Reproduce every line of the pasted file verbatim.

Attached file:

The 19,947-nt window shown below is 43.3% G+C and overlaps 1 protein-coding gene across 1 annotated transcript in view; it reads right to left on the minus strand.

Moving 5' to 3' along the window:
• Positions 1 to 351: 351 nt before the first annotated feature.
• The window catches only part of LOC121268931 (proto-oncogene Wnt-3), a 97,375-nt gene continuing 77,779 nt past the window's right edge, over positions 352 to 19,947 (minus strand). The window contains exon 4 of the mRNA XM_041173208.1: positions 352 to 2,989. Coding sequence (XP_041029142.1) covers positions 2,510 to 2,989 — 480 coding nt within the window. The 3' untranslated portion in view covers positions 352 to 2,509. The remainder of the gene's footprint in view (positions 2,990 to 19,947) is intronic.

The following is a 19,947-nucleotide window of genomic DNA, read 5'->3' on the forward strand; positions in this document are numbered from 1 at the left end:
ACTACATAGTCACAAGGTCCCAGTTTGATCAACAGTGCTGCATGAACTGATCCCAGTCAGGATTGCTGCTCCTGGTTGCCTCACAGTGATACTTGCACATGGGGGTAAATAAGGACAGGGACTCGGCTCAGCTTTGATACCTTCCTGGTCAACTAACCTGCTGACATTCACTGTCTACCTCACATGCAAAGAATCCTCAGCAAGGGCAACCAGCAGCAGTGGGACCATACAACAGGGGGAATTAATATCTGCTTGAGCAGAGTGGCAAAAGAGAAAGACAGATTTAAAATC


The 19,947-nt window shown below is 43.3% G+C and overlaps 1 protein-coding gene across 1 annotated transcript in view; it reads right to left on the minus strand.

Moving 5' to 3' along the window:
• Positions 1 to 351: 351 nt before the first annotated feature.
• The window catches only part of LOC121268931 (proto-oncogene Wnt-3), a 97,375-nt gene continuing 77,779 nt past the window's right edge, over positions 352 to 19,947 (minus strand). The window contains exon 4 of the mRNA XM_041173208.1: positions 352 to 2,989. Coding sequence (XP_041029142.1) covers positions 2,510 to 2,989 — 480 coding nt within the window. The 3' untranslated portion in view covers positions 352 to 2,509. The remainder of the gene's footprint in view (positions 2,990 to 19,947) is intronic.

The following is a 19,947-nucleotide window of genomic DNA, read 5'->3' on the forward strand; positions in this document are numbered from 1 at the left end:
ACTACATAGTCACAAGGTCCCAGTTTGATCAACAGTGCTGCATGAACTGATCCCAGTCAGGATTGCTGCTCCTGGTTGCCTCACAGTGATACTTGCACATGGGGGTAAATAAGGACAGGGACTCGGCTCAGCTTTGATACCTTCCTGGTCAACTAACCTGCTGACATTCACTGTCTACCTCACATGCAAAGAATCCTCAGCAAGGGCAACCAGCAGCAGTGGGACCATACAACAGGGGGAATTAATATCTGCTTGAGCAGAGTGGCAAAAGAGAAAGACAGATTTAAAATC